The DC metropolitan area has the seventh highest number of foreign-born residents among all metropolitan areas in the U.S.; nearly one in every four residents is an immigrant (24%), compared to 13% nationwide. Immigration status is complex, and not all immigrants have the same backgrounds, experiences, opportunities, or pathways to citizenship. Residents who entered the country without documentation, or those who remained after their status expired, do not hold legal status. Immigrants who entered the country legally have documentation granting them permanent or temporary status. Residents holding refugee status, asylum, and other protected statuses were granted legal admission due to violence, war, persecution, or extraordinary conditions in their home countries, and may be eligible for certain services through the Office of Refugee Resettlement. Some immigration categories enable individuals to work and/or permanently reside in the U.S. and apply for a green card. Although green cards provide a pathway to citizenship, even green card holders do not have the same access to public benefits as U.S. citizens, and unlike citizens, may become deportable under certain circumstances. As immigration statuses vary widely within communities and even families, it is a mistake to make assumptions or generalize about immigrant populations.
Immigration is a lived experience that can directly impact health due to the complex interplay of conditions in a country of origin, during migration, and in the destination country. Exposure to trauma in a home country and during travel, family separation and reunification, and adjustment to a new language, culture, and environment are a few examples of the many major stressors that immigrants living within the region may experience. Once in the United States, immigrants are more likely to experience unsuitable or unsafe housing conditions, exploitation or discrimination in the workplace, poverty, and malnutrition than native-born citizens. Social and emotional isolation and upticks in public displays of anti-immigrant sentiments may directly impact health, in addition to creating reluctance to seek assistance. Undocumented and mixed-status families may experience these and additional stressors, such as fear of deportation.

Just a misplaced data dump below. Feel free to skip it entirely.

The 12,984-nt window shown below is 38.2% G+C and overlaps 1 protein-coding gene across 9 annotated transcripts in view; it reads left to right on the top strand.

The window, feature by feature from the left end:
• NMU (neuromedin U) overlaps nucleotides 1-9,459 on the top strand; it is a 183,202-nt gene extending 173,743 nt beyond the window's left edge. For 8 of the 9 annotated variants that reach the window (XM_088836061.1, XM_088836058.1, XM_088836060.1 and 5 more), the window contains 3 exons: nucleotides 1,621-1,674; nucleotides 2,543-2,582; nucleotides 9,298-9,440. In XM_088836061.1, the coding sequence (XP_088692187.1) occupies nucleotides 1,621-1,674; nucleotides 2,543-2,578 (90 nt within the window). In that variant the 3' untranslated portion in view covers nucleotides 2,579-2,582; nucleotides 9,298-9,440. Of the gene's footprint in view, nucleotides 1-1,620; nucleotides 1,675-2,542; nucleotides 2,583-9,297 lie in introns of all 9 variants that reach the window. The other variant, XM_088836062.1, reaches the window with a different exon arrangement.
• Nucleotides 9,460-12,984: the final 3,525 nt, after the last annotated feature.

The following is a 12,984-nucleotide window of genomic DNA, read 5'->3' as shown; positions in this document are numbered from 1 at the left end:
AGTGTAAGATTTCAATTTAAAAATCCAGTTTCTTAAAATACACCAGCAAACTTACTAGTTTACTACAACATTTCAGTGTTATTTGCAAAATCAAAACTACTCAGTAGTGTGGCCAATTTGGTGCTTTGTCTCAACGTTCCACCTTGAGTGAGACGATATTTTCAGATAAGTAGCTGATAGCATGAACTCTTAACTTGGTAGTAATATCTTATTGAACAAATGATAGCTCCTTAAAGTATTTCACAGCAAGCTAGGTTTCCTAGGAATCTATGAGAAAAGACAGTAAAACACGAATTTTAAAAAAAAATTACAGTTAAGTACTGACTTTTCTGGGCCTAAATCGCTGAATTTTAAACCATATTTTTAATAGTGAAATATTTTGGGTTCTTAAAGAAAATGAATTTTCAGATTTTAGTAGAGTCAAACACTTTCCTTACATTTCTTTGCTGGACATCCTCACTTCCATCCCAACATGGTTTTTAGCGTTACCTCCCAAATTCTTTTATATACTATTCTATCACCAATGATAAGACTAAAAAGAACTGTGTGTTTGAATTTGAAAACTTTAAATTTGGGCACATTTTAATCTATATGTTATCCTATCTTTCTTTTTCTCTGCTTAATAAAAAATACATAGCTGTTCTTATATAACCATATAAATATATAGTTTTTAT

In the United States, immigration status also determines access to publicly funded health coverage, income support and other entitlement programs. Undocumented immigrants are not eligible for Medicaid, the Children’s Health Insurance Program or federally subsidized health insurance under the ACA. Undocumented immigrants are additionally barred from purchasing insurance plans available through the state and federal health care exchanges. Proof of income, state residency and immigration status are requirements for Medicaid and CHIP eligibility. Even many lawfully present immigrants must have established residency in the US at least 5 years before becoming eligible for entitlement programs or subsidized health insurance.
To learn more about immigration as a determinant of health in this region, check out the resources below.